Although it is in France today, Strasbourg has a much longer history as part of the Holy Roman Empire. The city was founded in 12 BC and became part of the Empire in 932 AD. In 1262, the city was made an Imperial Free City, meaning that it largely governed its own affairs and had no responsibilities to any overlord except the Holy Roman Emperor.
Katherina Schütz was born in Strasbourg in 1497 or 1498. She was the youngest of five children, two boys and three girls. Though not part of the city’s elite, the family was reasonably well off and was able to provide all the children including Katherina with a good education. She was able to read and write German well, and she learned Latin later, probably from her husband.
Even as a girl, Katherina was very interested in religion. Then in 1518, a young priest named Matthew Zell was appointed by the Catholic bishop of Strasbourg to the Cathedral of St. Lawrence. Zell was a follower of Luther, whose “95 Theses” had been published the year before and circulated widely. Zell began teaching Luther’s understanding of salvation from the pulpit, and from Zell’s preaching and Luther’s writings, Katherina adopted Lutheran theology as her own.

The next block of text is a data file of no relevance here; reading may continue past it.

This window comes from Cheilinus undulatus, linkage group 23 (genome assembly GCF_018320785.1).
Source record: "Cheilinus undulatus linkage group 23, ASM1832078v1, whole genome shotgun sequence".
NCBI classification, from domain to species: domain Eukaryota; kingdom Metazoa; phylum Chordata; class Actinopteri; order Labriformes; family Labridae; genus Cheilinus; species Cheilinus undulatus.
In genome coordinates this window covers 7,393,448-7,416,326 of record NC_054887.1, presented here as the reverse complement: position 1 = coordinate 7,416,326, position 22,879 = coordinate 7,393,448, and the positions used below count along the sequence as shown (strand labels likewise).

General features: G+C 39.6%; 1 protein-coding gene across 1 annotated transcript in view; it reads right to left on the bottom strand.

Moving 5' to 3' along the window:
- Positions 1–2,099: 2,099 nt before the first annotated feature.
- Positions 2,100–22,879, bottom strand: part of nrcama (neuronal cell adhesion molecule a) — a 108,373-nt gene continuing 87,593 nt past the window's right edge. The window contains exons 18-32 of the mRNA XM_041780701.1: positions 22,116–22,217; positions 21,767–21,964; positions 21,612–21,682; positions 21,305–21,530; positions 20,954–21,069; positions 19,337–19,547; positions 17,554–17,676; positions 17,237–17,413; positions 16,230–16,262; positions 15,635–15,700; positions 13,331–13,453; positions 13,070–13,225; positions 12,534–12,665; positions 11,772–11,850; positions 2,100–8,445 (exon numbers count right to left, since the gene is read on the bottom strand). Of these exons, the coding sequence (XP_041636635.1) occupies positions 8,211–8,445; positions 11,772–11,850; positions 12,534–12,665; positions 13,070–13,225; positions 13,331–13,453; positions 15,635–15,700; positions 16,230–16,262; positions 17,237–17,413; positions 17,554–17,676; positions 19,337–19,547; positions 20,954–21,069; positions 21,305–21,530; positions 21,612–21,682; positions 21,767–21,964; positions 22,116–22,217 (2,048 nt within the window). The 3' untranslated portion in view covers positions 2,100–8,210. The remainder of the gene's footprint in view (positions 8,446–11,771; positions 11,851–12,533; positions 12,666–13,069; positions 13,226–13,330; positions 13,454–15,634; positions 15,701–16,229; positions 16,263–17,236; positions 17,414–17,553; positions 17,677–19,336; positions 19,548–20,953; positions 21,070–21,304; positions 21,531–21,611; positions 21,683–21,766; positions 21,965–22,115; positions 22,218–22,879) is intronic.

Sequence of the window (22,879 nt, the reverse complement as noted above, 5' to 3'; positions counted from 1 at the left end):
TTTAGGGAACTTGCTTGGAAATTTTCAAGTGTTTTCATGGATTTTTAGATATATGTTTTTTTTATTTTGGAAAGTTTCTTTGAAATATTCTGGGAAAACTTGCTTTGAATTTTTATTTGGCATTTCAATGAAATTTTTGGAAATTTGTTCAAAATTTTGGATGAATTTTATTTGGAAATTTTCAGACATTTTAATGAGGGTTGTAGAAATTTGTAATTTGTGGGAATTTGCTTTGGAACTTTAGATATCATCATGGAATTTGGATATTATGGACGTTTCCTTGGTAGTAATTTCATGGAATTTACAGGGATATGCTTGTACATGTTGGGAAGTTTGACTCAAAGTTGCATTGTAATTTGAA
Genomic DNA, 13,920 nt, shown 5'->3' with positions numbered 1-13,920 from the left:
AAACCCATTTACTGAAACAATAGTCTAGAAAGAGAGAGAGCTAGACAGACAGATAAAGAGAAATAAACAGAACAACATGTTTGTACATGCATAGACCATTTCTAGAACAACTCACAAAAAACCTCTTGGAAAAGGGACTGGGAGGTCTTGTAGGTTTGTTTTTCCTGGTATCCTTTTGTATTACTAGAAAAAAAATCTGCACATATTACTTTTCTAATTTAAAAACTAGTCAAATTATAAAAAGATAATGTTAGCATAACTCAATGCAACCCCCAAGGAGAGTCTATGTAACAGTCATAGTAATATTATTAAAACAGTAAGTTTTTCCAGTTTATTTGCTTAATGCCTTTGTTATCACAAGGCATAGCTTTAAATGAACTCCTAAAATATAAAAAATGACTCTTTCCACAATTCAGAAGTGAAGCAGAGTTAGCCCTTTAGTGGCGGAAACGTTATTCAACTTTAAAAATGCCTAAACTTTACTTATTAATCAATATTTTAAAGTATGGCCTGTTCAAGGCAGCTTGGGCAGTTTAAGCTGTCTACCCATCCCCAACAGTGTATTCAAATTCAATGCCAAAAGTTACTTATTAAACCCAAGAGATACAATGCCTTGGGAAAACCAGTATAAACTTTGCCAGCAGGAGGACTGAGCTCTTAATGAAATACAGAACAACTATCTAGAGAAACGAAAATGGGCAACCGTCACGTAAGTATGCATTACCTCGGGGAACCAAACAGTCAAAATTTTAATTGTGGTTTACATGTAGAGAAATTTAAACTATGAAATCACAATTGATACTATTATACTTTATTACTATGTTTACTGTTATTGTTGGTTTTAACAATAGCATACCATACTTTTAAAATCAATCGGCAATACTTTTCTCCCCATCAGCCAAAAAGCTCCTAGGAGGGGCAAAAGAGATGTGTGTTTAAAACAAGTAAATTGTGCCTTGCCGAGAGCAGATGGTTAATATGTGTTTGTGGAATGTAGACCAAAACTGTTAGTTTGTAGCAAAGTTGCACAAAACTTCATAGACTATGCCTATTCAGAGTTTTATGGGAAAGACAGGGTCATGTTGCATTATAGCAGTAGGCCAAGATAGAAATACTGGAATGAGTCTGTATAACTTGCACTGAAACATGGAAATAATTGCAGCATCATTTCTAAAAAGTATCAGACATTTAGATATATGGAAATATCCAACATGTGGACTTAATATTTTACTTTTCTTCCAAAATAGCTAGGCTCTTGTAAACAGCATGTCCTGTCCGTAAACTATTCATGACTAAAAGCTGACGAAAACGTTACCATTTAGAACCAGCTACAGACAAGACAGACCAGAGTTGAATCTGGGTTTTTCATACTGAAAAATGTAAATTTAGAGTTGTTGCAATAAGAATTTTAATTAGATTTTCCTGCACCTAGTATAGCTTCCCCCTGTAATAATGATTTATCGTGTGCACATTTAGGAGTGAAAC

Up to this point, virtually all of the clergy in Europe had been celibate, whether as Catholic priests or as newly-minted Protestant pastors, and that was what people expected of their clergy. But Luther had taught that marriage was an honorable estate and that there was no biblical reason clergy had to be celibate. And so, five years after Zell arrived, he and Katherina got married, making him one of the first Protestant pastors to marry. They even beat Luther to the altar by two years.